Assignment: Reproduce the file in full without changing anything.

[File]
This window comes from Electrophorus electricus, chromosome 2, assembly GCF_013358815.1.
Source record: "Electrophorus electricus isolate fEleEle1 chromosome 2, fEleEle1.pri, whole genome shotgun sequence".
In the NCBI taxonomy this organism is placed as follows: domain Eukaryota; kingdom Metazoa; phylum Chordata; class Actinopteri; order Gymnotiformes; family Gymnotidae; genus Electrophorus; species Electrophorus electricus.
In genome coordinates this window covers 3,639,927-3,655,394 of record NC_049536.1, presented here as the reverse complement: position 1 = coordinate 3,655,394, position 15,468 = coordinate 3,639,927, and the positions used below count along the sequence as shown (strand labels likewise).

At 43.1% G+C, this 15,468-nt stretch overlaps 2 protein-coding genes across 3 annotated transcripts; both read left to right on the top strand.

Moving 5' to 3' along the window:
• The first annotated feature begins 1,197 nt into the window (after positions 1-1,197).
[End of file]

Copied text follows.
This window comes from Electrophorus electricus, chromosome 2, assembly GCF_013358815.1.
Source record: "Electrophorus electricus isolate fEleEle1 chromosome 2, fEleEle1.pri, whole genome shotgun sequence".
In the NCBI taxonomy this organism is placed as follows: domain Eukaryota; kingdom Metazoa; phylum Chordata; class Actinopteri; order Gymnotiformes; family Gymnotidae; genus Electrophorus; species Electrophorus electricus.
In genome coordinates this window covers 3,639,927-3,655,394 of record NC_049536.1, presented here as the reverse complement: position 1 = coordinate 3,655,394, position 15,468 = coordinate 3,639,927, and the positions used below count along the sequence as shown (strand labels likewise).

At 43.1% G+C, this 15,468-nt stretch overlaps 2 protein-coding genes across 3 annotated transcripts; both read left to right on the top strand.

Moving 5' to 3' along the window:
• The first annotated feature begins 1,197 nt into the window (after positions 1-1,197).